Understanding Egypt’s Emerging “Martyr Pop”
When Egyptian youth went to Tahrir Square for 18 days beginning January 25, most of their pop stars did not join them. Amr Diab, arguably the most popular Arabic singing star, loaded his family aboard his private jet and bolted for London to ride out the uprisings. Mohamed Fouad, who has released 20 successful albums and starred in six movies, issued a sycophantic statement supporting Hosni Mubarak. Rising star Tamer Hosny went to Tahrir Square and tried to convince protesters to go home (He later told television interviewers he had tried to go back and admit his mistake and assure them he supported the uprising but was booed off the stage).
Now, these stars are releasing songs within a new genre of “Martyr Pop”–music videos that celebrate the revolution and mourn those who died resisting efforts to put down the uprisings.
Anthropologist Dan Gilman, an expert on Egyptian popular culture, describes this emerging movement in a post on the Norient blog, an on-line magazine in German and English that explores global and local soundscapes. The article embeds six music videos illustrating points Gilman makes in his text.
“Martyr Pop – Made in Egypt” is an initial exploration of this “emergence of a subgenre of popular music videos dedicated the memory of the people killed during the the eighteen days of protesting that brought down Hosni Mubarak’s government.”
What is interesting about Martyr Pop, he notes, is that it is so overtly political in subject matter:
This is a notable change of pace from the mass-media Arabic-language music industry’s usual stock in trade, schmaltzy songs of chaste romance, for several reasons. First, songs that aired as music video clips via satellite channels in Egypt during the Mubarak era were generally devoid of domestic politics, except for nationalist pablum that either avoided politics entirely or portrayed Mubarak as the legitimate leader of his people. Second, the visual imagery was usually carefully storyboarded and filmed: pretty people in pretty places is the norm in the world of Arabic video clips.
Martyr Pop is obviously quite different:
The video clips that memorialize the martyrs differ on both counts, in that simply referring to the revolution in mass media is itself a political act, albeit not necessarily a very clear one. And, in sharp contrast to the elaborate, soap opera-like mise en scène that dominates the field, the ‘martyr pop’ videos tend to eschew studio visuals in favor of news footage. Above all, there is a powerful emphasis on photographs of the martyrs. (For those unfamiliar with the Arabic usage, the term ‘martyr’ (shahid in Arabic) is often used in a secular context to denote people considered to have died in the name of a national cause.)
Gilman overtly ties the production of martyr pop to the political faux pas of the performers, who are obviously eager to restore themselves to sympathy with their audiences. But he points out that the music is political in general but not in specifics:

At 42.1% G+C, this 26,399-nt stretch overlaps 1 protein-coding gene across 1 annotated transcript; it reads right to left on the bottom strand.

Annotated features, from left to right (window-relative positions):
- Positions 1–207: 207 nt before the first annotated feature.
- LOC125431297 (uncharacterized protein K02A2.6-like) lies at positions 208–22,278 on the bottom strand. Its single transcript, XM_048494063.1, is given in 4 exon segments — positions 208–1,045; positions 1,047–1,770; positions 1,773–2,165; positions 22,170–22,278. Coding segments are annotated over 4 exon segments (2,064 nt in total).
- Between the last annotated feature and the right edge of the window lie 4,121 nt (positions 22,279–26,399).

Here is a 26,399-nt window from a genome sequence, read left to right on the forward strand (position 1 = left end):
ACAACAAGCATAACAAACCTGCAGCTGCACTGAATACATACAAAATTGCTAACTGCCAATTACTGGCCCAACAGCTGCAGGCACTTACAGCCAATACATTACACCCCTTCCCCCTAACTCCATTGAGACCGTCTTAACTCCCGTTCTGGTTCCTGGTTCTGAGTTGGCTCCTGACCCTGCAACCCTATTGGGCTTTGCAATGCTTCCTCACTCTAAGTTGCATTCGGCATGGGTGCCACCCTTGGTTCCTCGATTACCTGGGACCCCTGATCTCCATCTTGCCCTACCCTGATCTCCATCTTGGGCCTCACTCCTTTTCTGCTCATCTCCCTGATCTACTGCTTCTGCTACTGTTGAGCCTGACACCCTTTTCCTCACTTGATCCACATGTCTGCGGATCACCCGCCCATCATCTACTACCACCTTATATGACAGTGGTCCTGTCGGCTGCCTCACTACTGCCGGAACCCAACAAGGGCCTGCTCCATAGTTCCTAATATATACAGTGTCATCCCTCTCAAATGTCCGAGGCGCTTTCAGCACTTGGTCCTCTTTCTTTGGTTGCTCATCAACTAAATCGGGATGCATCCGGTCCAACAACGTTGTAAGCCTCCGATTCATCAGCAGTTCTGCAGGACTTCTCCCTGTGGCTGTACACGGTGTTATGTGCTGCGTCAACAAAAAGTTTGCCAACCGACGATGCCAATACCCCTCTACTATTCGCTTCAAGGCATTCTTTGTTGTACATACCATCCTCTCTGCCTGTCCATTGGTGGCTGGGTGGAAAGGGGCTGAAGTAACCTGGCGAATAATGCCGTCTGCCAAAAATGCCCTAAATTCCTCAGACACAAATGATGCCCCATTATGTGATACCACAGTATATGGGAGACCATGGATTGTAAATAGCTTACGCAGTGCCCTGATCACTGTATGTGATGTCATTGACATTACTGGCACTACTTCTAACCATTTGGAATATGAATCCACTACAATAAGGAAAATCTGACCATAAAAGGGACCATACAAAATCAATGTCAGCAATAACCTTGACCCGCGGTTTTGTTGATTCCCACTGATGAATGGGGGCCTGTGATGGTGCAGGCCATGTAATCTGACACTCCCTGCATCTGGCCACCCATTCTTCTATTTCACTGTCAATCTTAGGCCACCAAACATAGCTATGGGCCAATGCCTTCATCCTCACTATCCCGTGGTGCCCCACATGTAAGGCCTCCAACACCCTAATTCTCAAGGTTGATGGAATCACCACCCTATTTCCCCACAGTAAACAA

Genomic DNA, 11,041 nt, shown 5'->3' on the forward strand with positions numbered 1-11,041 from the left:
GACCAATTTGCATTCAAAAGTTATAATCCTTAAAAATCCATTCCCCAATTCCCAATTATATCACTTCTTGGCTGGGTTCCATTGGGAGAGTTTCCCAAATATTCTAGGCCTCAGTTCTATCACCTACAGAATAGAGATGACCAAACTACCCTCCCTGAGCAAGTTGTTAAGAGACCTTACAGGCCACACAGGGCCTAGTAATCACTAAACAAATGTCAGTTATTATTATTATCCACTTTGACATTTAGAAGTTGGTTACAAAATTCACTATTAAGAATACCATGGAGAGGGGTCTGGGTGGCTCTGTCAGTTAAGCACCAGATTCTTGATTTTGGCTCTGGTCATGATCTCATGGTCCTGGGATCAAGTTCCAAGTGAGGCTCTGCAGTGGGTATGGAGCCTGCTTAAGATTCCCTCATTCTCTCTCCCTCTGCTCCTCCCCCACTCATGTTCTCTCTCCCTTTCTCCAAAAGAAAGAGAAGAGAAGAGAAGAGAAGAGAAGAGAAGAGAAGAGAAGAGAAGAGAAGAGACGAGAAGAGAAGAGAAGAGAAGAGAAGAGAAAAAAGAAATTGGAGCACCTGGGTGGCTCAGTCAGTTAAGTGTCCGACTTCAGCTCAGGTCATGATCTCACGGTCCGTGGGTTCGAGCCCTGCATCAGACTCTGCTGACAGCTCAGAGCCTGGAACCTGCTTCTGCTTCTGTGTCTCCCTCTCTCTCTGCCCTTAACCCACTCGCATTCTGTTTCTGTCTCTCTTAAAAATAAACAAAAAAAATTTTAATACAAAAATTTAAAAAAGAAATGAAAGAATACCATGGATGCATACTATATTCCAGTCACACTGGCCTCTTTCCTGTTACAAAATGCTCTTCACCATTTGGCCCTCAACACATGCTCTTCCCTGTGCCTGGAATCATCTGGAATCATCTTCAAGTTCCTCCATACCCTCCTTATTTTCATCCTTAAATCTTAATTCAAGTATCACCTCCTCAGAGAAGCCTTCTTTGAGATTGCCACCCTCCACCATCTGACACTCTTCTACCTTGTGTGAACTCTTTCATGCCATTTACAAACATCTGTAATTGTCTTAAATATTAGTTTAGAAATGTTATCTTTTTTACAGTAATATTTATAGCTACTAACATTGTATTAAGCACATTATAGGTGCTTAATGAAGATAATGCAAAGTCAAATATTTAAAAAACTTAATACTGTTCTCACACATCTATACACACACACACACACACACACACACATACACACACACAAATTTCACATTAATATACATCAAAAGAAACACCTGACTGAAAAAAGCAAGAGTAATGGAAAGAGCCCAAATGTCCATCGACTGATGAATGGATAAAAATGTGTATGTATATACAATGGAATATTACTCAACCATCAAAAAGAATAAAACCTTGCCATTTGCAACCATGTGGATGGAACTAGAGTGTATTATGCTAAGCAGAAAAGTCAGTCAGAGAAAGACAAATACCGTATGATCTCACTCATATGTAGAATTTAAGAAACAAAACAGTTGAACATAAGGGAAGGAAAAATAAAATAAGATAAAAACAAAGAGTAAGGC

[d]espite the inherently political nature of singing about the revolution, most of the singers actually appear to seek a middle path in which their political sympathies are not truly disclosed.
It’s difficult to determine how the uprising will affect these individual pop stars over the long run. Some people have reacted furiously to singers they now see as having taken counterrevolutionary stances. “It’s painful for me to listen to Tamer Hosny for more than a few seconds” one of my Egyptian friends told me. “When he is on the radio I turn the sound down.”He told me that he has friends who call the radio to complain every time Hosny or Diab is played.
But other fans have rallied around their favorite singers. The author of the section of the Wikipedia article on Tamer Hosny dealing with the Tahrir Square contremps certainly appears to be written by a fan, since it minimizes what happened and emphasizes his explanations and the video clip of him weeping that was posted to YouTube (but seems to have come down now). [Note: I accessed Wikipedia to get Hosny’s discography May 16. I make no promises some editor hasn’t changed the entry by the time you read it].
But the most important thing this indicates to me is the emergence of new musical styles that recognize changing political realities.
Of course, this is not the first time Egyptian pop musicians have tried to improve their popular standing by linking themselves to popular political positions without being so specifically political that they get in trouble with the regime. Elliott Colla has an excellent article on Palestinian intifada solidarity music and videons in Egypt, and I have written about the political music of Sha’aban in Chapter Six of Connected in Cairo.
Egypt is the pop cultural hub of the Arab world, producing most of the movies, music, television (including being the center of the Arabic dubbing industry) and other stuff that fills the theaters and airwaves of the Arabic-speaking world. Are the current transformations part of Egypt’s current experimental moment only, after which Egyptian pop will return to its schmaltzy fantasies, or will these new genres evolve and grow in ways that become part of Arabic pop?
Colla, Elliott. Sentimentality and redemption: The rhetoric of Egyptian pop culture Intifada solidarity. In Palestine, Israel, and the Politics of Popular Culture. Rebecca L. Stein and Ted Swedenburg, eds. Pp. 338-363.